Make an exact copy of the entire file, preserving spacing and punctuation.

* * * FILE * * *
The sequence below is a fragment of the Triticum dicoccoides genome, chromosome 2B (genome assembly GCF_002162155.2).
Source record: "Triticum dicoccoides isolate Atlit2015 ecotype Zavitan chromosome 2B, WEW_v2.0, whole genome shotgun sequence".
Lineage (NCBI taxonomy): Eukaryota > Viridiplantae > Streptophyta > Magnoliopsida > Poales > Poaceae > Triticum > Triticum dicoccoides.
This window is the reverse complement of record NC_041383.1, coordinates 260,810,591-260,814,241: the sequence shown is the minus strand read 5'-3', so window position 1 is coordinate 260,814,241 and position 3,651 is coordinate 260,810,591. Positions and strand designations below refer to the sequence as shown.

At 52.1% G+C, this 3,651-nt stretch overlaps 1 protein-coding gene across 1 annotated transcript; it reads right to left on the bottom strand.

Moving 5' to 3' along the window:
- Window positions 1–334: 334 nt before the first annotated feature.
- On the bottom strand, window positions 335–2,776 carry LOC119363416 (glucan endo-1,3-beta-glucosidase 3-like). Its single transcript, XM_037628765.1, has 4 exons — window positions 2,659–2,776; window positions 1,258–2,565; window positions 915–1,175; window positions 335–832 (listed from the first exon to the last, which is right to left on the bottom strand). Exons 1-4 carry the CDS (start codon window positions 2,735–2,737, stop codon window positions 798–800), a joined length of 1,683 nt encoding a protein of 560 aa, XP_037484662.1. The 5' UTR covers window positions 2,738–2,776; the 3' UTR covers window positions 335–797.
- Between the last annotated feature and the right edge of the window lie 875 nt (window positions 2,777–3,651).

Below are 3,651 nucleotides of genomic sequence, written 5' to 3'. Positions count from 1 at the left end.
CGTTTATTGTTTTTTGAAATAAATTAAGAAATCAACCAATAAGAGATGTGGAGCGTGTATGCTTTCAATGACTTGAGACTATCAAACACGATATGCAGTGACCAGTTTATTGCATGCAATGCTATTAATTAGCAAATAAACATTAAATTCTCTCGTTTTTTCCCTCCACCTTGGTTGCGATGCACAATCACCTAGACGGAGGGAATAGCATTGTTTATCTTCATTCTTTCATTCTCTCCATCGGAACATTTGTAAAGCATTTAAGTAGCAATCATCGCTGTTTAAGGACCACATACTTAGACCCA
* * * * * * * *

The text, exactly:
The sequence below is a fragment of the Triticum dicoccoides genome, chromosome 2B (genome assembly GCF_002162155.2).
Source record: "Triticum dicoccoides isolate Atlit2015 ecotype Zavitan chromosome 2B, WEW_v2.0, whole genome shotgun sequence".
Lineage (NCBI taxonomy): Eukaryota > Viridiplantae > Streptophyta > Magnoliopsida > Poales > Poaceae > Triticum > Triticum dicoccoides.
This window is the reverse complement of record NC_041383.1, coordinates 260,810,591-260,814,241: the sequence shown is the minus strand read 5'-3', so window position 1 is coordinate 260,814,241 and position 3,651 is coordinate 260,810,591. Positions and strand designations below refer to the sequence as shown.

At 52.1% G+C, this 3,651-nt stretch overlaps 1 protein-coding gene across 1 annotated transcript; it reads right to left on the bottom strand.

Moving 5' to 3' along the window:
- Window positions 1–334: 334 nt before the first annotated feature.
- On the bottom strand, window positions 335–2,776 carry LOC119363416 (glucan endo-1,3-beta-glucosidase 3-like). Its single transcript, XM_037628765.1, has 4 exons — window positions 2,659–2,776; window positions 1,258–2,565; window positions 915–1,175; window positions 335–832 (listed from the first exon to the last, which is right to left on the bottom strand). Exons 1-4 carry the CDS (start codon window positions 2,735–2,737, stop codon window positions 798–800), a joined length of 1,683 nt encoding a protein of 560 aa, XP_037484662.1. The 5' UTR covers window positions 2,738–2,776; the 3' UTR covers window positions 335–797.
- Between the last annotated feature and the right edge of the window lie 875 nt (window positions 2,777–3,651).

Below are 3,651 nucleotides of genomic sequence, written 5' to 3'. Positions count from 1 at the left end.
CGTTTATTGTTTTTTGAAATAAATTAAGAAATCAACCAATAAGAGATGTGGAGCGTGTATGCTTTCAATGACTTGAGACTATCAAACACGATATGCAGTGACCAGTTTATTGCATGCAATGCTATTAATTAGCAAATAAACATTAAATTCTCTCGTTTTTTCCCTCCACCTTGGTTGCGATGCACAATCACCTAGACGGAGGGAATAGCATTGTTTATCTTCATTCTTTCATTCTCTCCATCGGAACATTTGTAAAGCATTTAAGTAGCAATCATCGCTGTTTAAGGACCACATACTTAGACCCA